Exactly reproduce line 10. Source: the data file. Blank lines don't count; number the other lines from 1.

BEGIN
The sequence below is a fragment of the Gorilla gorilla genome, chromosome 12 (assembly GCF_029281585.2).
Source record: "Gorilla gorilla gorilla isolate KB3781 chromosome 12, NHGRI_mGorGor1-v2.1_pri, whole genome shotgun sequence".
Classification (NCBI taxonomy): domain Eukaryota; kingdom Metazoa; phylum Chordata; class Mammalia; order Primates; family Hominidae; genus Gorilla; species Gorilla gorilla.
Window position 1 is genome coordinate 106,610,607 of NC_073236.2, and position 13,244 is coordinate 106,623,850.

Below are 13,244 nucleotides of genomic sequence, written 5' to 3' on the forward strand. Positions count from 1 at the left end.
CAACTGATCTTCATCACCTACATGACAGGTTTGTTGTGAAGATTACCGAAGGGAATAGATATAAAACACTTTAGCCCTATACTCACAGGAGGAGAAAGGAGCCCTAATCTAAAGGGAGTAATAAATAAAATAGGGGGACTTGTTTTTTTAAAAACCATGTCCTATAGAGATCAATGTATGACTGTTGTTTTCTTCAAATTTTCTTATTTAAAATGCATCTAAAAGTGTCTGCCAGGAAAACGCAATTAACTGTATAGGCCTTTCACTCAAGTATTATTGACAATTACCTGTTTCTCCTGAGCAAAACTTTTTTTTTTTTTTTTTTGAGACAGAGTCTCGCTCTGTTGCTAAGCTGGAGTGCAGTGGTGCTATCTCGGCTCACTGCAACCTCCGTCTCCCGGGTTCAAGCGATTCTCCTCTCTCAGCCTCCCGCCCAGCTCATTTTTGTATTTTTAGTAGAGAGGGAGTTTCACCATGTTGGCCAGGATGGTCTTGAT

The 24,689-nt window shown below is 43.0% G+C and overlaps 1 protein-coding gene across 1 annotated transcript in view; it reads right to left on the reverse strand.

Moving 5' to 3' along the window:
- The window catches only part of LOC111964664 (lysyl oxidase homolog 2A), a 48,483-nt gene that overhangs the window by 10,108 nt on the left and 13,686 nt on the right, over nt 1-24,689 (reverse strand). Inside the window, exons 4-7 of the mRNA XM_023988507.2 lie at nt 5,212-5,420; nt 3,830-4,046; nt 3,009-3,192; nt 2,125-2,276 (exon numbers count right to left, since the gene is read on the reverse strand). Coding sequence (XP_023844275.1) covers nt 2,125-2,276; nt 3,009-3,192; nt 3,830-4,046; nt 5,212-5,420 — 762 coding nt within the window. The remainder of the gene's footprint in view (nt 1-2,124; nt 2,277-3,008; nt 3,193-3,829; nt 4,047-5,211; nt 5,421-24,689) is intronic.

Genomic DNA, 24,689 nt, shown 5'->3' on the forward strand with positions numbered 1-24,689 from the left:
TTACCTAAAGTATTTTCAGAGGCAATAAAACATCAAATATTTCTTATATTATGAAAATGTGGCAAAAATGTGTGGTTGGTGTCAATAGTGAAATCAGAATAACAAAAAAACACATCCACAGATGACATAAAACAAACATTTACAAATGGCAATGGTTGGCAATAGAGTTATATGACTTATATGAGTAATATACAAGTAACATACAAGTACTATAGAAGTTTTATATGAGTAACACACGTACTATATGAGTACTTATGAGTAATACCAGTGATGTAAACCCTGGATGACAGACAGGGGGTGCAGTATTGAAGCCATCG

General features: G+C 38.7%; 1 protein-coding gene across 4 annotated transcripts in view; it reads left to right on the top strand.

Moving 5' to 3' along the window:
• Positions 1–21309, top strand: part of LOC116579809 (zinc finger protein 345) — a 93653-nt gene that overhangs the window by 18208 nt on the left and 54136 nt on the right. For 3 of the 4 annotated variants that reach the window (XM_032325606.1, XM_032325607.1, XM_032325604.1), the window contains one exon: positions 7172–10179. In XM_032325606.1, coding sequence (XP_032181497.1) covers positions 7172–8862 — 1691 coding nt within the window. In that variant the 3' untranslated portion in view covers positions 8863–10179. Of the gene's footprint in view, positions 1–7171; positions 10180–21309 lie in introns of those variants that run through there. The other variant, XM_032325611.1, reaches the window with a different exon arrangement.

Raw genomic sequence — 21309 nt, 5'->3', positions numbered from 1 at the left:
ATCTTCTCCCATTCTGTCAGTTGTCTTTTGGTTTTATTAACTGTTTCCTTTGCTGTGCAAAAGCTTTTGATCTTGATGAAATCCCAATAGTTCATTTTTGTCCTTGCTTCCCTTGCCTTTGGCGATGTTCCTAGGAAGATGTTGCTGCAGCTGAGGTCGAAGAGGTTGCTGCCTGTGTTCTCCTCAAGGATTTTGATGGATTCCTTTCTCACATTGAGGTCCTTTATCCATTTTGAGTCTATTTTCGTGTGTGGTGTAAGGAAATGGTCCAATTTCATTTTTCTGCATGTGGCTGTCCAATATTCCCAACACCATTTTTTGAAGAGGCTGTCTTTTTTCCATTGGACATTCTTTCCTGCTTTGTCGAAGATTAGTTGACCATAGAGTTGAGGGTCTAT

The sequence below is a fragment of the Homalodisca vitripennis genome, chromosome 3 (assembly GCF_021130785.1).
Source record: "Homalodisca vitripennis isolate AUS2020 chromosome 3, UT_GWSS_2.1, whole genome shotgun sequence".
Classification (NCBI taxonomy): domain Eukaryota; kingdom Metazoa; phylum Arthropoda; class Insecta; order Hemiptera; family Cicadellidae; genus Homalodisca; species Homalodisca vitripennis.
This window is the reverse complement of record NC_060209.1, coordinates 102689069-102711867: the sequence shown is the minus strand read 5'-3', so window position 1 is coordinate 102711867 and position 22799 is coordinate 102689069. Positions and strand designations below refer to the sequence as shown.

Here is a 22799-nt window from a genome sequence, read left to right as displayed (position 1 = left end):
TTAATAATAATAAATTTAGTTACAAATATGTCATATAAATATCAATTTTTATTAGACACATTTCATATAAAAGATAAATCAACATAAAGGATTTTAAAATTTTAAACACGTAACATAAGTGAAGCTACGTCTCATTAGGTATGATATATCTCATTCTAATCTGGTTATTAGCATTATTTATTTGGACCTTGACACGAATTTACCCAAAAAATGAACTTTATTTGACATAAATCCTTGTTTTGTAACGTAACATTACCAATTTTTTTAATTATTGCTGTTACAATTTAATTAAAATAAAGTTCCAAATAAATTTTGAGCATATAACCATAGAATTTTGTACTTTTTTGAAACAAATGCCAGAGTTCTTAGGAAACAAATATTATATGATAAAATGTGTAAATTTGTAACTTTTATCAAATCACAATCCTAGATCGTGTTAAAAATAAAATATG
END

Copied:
Genomic DNA, 24,689 nt, shown 5'->3' on the forward strand with positions numbered 1-24,689 from the left: